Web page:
A malocclusion may sound like a complicated condition, but its basic definition is simple: A malocclusion is the presence of crooked teeth or an ill-fitting bite, as described on the University of Michigan Health Library
website. With that said, there are many variations of malocclusions as well as treatments for this condition.
Common problems stemming from malocclusions include teeth that are crooked or crowded. Additional warning signs include the presence of an overbite (in which the front teeth jut over the bottom teeth), an underbite (in which the lower teeth jut over the upper teeth), and an open-bite (in which the teeth do not touch with a closed jaw). If not treated, these problems can persist into adulthood.
How Do I Know if I or a Child Has a Malocclusion?
Along with crowded teeth and bite issues, other symptoms may result from malocclusion. Whether you’re watching out for malocclusion in yourself or a child, watch out for these symptoms:
- Biting the tongue or inside of the cheeks.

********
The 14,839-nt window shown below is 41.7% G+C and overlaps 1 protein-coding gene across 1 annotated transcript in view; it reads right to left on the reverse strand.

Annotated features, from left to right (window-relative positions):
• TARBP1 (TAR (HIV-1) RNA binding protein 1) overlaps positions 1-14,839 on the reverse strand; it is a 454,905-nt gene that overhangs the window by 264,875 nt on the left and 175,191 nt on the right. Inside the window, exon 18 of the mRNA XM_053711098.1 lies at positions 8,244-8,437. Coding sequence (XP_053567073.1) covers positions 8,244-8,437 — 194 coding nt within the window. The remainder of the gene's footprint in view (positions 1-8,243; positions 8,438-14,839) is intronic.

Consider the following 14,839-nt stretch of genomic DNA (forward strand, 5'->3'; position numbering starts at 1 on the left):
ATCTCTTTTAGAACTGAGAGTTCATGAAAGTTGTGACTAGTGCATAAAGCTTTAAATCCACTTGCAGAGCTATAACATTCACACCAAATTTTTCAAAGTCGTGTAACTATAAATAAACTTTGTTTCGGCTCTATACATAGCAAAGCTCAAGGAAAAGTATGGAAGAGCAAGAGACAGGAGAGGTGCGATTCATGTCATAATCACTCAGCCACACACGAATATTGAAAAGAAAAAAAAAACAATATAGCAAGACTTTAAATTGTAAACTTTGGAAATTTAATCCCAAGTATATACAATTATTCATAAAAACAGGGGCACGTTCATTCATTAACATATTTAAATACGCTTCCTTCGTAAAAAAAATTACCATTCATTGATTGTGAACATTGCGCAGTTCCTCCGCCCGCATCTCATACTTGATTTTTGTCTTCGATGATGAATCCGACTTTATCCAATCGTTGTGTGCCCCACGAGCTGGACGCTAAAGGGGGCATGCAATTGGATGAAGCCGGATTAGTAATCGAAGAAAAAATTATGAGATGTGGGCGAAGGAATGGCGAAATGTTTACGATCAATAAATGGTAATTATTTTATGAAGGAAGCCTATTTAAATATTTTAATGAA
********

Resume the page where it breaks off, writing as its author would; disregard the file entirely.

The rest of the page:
- Issues with speech.
- Mouth breathing.
- Chewing or biting that is uncomfortable.
Aside from those symptoms, MedlinePlus advises
that other warning signs are changes in facial appearance and obvious misalignment of the teeth.
What Causes Malocclusion and Can I Prevent It?
In a child, according to Stanford Children’s Health
, malocclusion can be caused by injury, the environment, the child’s genes, or multiple factors in combination. Additionally, children who “suck their thumbs and fingers” past the age of five are at greater risk of developing malocclusion. According to HealthLine, limiting the use
of pacifiers and bottles can reduce malocclusion-causing jaw changes.
As pointed out on Colgate’s oral health website
, keeping a regular visit schedule with your dental team can help catch malocclusion early, making it easier to treat. If you’re looking for a team like that in the Colorado Springs area, don’t hesitate to book an appointment with HollowBrook Dental
Different treatments for malocclusion are available for both children and adults. In children, where crowding of the teeth is a particularly common cause, treatment may begin with the removal of baby teeth. Braces are another option, as are oral appliances
like those provided by the Breathing and Sleep Center of Colorado Springs. These appliances help the jaw grow in properly, in turn giving the teeth enough room for proper arrangement.
Treatment is most effective when started at a young age, but treatment for adults is available and becoming more common. Certain jaw problems in adults may require surgery, but that is relatively rare. Your dental team can provide more information on diagnosing malocclusion and available treatment options.